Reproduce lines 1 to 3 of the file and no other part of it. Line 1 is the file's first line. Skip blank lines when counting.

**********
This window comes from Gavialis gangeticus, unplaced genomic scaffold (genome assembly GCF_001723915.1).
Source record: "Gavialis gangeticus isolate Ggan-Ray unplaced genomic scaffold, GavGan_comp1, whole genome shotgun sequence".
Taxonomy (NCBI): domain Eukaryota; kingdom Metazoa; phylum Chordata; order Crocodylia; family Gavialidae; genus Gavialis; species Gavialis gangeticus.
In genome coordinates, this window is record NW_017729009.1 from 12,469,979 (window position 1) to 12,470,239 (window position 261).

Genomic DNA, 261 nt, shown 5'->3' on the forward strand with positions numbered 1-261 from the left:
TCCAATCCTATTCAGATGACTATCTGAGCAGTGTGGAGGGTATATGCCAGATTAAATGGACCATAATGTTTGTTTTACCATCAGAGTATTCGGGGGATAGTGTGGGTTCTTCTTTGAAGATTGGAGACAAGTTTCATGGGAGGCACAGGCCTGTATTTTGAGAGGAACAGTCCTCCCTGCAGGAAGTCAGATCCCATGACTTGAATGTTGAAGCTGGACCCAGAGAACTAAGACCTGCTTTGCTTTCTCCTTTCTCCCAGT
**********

This window comes from Gavialis gangeticus, unplaced genomic scaffold (genome assembly GCF_001723915.1).
Source record: "Gavialis gangeticus isolate Ggan-Ray unplaced genomic scaffold, GavGan_comp1, whole genome shotgun sequence".
Taxonomy (NCBI): domain Eukaryota; kingdom Metazoa; phylum Chordata; order Crocodylia; family Gavialidae; genus Gavialis; species Gavialis gangeticus.